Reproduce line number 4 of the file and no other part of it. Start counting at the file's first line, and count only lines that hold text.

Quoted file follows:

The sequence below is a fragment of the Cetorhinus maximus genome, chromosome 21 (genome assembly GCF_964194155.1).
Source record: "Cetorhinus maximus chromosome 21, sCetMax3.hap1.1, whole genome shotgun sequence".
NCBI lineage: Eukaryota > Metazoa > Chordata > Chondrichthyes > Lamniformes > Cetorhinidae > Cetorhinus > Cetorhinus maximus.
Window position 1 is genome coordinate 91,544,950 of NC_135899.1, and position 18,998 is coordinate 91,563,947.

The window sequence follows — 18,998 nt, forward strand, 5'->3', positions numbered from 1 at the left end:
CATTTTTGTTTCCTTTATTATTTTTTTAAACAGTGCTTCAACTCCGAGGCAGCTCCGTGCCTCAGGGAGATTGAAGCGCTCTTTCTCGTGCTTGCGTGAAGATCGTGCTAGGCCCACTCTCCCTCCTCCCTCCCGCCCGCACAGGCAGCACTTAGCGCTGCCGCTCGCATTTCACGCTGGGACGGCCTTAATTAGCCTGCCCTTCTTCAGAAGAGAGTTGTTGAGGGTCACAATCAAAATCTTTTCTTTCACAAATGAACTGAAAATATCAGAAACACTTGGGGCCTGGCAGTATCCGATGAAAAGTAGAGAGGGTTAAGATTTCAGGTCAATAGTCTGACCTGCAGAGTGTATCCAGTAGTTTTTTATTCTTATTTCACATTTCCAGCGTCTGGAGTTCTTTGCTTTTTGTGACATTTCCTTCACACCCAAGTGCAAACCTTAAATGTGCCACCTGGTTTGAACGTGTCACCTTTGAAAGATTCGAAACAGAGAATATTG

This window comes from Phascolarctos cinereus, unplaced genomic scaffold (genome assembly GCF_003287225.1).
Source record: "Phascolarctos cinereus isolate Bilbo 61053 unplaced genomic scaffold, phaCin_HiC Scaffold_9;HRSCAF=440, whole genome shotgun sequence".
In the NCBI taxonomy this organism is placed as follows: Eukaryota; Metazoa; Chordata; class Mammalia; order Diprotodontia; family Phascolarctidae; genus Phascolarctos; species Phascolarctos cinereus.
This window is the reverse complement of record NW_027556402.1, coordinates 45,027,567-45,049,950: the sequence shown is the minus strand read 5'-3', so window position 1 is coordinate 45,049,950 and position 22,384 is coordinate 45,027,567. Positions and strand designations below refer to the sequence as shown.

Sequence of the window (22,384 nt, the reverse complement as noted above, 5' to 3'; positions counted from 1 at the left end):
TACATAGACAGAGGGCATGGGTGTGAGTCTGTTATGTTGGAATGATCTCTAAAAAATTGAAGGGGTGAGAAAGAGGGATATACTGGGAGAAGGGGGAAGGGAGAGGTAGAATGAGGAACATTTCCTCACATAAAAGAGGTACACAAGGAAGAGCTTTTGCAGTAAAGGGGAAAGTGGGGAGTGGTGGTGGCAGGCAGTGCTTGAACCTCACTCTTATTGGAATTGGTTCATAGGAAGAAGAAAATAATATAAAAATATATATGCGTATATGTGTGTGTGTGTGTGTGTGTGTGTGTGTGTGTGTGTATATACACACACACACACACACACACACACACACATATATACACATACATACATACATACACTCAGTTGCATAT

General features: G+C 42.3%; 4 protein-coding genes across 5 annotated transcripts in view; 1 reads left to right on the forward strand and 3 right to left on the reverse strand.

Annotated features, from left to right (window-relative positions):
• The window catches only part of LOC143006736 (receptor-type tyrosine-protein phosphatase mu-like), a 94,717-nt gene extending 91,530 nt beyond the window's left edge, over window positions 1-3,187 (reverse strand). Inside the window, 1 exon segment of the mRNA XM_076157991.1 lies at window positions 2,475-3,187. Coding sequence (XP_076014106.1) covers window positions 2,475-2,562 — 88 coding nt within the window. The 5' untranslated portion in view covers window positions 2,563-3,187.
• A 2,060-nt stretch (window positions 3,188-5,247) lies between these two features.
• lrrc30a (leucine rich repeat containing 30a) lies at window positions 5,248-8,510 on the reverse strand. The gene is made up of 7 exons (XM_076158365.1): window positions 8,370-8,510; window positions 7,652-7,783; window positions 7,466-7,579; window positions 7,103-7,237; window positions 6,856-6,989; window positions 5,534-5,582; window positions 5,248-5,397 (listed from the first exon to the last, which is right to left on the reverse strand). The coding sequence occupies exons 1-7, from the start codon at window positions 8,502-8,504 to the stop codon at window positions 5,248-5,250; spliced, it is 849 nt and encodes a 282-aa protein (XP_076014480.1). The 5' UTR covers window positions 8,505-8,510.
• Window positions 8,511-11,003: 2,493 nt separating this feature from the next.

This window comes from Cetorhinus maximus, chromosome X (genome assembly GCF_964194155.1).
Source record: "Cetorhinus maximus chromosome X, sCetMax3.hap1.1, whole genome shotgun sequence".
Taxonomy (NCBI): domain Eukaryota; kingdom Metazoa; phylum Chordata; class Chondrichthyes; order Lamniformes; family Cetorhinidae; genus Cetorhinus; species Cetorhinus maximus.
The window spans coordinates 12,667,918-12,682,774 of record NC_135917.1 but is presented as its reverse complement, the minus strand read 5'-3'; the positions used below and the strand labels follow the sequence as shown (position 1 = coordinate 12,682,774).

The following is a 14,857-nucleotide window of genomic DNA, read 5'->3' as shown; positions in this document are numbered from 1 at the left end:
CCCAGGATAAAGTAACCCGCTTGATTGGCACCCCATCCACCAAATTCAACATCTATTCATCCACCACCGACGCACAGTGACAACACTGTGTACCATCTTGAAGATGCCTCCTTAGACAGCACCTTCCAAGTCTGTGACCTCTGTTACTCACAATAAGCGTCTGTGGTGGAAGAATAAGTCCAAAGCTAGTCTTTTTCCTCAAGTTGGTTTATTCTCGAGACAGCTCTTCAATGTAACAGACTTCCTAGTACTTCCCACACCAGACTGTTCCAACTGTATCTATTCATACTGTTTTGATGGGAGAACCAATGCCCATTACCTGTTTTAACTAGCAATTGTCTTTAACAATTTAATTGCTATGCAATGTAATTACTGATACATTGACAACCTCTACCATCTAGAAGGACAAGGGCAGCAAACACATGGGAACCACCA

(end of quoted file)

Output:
Window position 1 is genome coordinate 91,544,950 of NC_135899.1, and position 18,998 is coordinate 91,563,947.